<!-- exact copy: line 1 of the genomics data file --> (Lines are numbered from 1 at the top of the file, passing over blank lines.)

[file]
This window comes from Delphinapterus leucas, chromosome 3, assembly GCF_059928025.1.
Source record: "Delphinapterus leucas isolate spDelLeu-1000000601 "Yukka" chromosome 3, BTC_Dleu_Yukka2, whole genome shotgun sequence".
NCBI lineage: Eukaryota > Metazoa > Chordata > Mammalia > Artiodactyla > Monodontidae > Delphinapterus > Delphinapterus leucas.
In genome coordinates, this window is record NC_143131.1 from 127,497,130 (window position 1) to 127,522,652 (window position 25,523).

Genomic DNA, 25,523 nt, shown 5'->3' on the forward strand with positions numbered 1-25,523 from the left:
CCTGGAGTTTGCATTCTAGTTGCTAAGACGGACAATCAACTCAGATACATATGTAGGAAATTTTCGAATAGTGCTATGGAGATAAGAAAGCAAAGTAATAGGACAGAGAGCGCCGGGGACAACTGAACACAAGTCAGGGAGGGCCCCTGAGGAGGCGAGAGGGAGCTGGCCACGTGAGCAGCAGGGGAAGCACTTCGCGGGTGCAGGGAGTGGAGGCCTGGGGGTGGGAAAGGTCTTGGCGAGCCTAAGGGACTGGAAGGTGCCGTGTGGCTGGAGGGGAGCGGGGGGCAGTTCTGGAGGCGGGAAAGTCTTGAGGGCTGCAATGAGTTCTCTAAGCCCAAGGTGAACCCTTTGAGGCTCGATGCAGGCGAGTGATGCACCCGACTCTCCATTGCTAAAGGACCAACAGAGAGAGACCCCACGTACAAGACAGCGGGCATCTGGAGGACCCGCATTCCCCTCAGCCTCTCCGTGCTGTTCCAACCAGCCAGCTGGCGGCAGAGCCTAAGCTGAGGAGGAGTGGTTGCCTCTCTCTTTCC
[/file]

This window comes from Delphinapterus leucas, chromosome 3, assembly GCF_059928025.1.